I'm far enough along in my UC Berkeley Comp Sci refresher podcasts -- 61A (Structure and Interpretation of Computer Programs), 61B (Data Structures), and most of 162 (Operating Systems) -- that it feels like time to make some blog posts about computer science in general.
After all, one of the perennial topics for argum^H^H^H^H^H discussion is whether it's better to hire a Comp Sci major, a naturally talented coder, or someone with a lot of vocational training and experience. What anyway are the goals of a Comp Sci degree?
IBM has a multidimensional measure of software quality and/or customer satisfaction called CUPRIMD [that link is a PDF file]. Standing for Capability, Usability, Performance, Reliability, Installability, Maintainability, and Documentation. Never one to leave well enough alone, IBM later extended this acronym to CUPRIMDSO by adding measurements for Support and Overall. I contend that the goal of computer science is really all about the CPR in that acronym: capability, performance, and reliability.
For example, CS 61A focuses on capability (how do you write a program to accomplish X?) and reliability (what practices are needed to ensure the answer is right and cover all the possible inputs?). CS 61B focuses on capability (how do you sort, find the highest/lowest value, or transform a data structure?) and performance (is it faster to sort this way or that, what are the best and worst cases to do such-and-such a transformation on this type of data structure?). And CS 162 focuses on reliability (how do we keep a process from writing over another's memory, how do we avoid deadlock?) and performance (how do we keep address translation, resource tracking, et al from grinding the system to a halt?).
I know that all the while, students are exhorted about documentation ("write good comments", "learn Javadoc notation"), and later on, depending on the institution, there might be optional branches off into specialties for technical writing and usability. But those are a bit squishy for the core Comp Sci goals. The best technical writers put their deep knowledge aside to write things that are mostly correct and comprehensive, in words that an eight-grader can understand. The questions "is Ruby on Rails usable?" and "is this ATM touchscreen usable?" lead off in very different directions.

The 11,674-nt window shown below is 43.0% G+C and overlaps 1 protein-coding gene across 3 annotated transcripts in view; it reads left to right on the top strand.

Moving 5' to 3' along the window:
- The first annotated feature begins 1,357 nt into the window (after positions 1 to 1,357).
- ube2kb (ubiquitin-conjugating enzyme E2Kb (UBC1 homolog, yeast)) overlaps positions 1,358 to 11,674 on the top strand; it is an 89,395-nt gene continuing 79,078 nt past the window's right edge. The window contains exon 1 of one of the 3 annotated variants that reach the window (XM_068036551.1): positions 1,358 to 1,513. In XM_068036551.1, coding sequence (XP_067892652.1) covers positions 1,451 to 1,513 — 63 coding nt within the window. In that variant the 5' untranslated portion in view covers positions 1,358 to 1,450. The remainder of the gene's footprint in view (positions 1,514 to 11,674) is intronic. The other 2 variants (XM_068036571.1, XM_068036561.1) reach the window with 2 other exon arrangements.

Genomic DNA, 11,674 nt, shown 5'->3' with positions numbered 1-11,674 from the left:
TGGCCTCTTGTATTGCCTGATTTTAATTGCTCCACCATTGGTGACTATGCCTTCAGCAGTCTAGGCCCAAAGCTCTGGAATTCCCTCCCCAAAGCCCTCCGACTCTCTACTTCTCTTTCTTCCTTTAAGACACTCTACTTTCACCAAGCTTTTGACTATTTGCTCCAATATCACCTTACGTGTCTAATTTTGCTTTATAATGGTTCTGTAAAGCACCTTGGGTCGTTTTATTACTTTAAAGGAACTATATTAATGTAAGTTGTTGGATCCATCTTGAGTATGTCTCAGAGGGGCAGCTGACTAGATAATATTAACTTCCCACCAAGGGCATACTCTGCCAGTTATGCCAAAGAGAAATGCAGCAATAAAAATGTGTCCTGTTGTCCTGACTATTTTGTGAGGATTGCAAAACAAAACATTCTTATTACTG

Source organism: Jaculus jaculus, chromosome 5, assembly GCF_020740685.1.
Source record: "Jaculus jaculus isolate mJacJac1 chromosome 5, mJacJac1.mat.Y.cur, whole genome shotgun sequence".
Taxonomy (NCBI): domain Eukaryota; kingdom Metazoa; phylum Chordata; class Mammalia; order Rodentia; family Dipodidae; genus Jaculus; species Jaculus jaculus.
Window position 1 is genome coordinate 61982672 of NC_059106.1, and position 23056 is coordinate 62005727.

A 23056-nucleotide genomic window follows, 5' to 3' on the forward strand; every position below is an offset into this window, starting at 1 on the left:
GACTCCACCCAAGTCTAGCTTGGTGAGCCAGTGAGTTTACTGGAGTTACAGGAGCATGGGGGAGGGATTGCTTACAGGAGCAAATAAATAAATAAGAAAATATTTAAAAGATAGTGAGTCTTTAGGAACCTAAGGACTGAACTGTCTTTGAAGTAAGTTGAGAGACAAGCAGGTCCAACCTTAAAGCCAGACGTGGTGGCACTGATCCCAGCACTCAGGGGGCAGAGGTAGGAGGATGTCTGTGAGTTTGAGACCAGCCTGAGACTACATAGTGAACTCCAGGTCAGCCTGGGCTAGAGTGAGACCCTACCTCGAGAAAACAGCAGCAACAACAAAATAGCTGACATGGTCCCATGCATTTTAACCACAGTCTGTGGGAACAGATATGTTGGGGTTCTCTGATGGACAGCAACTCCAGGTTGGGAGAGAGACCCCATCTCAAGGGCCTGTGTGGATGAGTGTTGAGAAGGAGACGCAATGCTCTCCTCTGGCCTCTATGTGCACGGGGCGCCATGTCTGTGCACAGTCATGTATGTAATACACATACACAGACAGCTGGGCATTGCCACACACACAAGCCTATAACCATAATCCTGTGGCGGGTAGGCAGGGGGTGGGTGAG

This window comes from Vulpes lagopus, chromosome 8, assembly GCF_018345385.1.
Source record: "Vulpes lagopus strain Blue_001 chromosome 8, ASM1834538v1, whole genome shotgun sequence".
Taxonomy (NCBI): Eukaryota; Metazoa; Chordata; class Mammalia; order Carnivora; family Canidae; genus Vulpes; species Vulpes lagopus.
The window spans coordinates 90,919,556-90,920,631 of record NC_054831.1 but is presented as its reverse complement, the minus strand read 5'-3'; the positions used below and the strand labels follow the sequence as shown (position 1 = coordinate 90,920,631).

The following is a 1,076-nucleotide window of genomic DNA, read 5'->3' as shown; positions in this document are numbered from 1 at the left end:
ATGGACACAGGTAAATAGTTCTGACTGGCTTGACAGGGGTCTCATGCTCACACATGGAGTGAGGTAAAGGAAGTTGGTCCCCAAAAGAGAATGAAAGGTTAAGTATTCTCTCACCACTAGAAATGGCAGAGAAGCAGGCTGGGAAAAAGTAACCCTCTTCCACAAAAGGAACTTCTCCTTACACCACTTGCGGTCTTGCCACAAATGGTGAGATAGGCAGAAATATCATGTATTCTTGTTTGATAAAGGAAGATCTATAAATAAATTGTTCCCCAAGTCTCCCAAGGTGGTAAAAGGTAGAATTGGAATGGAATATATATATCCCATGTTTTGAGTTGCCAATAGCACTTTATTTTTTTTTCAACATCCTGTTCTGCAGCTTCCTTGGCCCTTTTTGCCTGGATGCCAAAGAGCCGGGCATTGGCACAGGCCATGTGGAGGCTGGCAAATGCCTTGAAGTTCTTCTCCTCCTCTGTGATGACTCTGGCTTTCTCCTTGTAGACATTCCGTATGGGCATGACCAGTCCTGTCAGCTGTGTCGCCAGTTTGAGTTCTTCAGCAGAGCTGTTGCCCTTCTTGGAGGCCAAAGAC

The goal of teaching someone who can make the most reliable, fastest, and fullest-featured program or system runs into some conundrums in the real world.
Today, if you want to enable your company to do something it couldn't do before, you might do a "View Source" on a web page to see how to do a certain effect in CSS, or adopt a new language or code library that solves your toughest problem in one line of code. So capability is not really such a distinguishing factor between people with higher education, natural skill, or on-the-job training.
That leaves us with performance and reliability. That's where the real paradoxes come in.
You might call in someone with a CS degree, who turns an O(N**3) solution into O(N log N) and so saves untold hours of waiting. Or they might reduce memory requirements so that the underpowered machine devoted to an application suddenly runs like a champ. Or they might network together several servers to turn formerly idle time into productive work.
On the other hand, if you have something that works most of the time but occasionally gives a wrong answer or hangs, the Comp Sci solution may add quite a lot of complexity and overhead to make things 100% reliable. UCB's operating systems course really puts that into perspective, taking me down memory lane from the Commodore 64 days of gleefully smashing the stack, to Motorola 68000 and the Amiga 1000 where there was no paging or swapping and we dreamed of the 68020 with MMU, to the world of today with robust multitasking and memory management all accelerated by hardware. Not a day goes by that I don't say to myself, things were a lot faster in the '80s. :-)
I see echoes of these CS goals in the "tough tech interview"-style word problems that people post from time to time. (C'mon, admit it, you've looked at them.) Hey, this one is really recursive unwinding, that one's a merge sort, I'll bet the clock algorithm would work here, and so on. For the most part, all drawn from those early fundamental CS courses. As an employer, you want your recent grads to really have internalized those lessons, rather than deciding that this theory stuff isn't important in the real world. And you want your industry hires to not have completely forgotten the basics after years of dealing with COTS ("commercial off-the-shelf") software and office politics.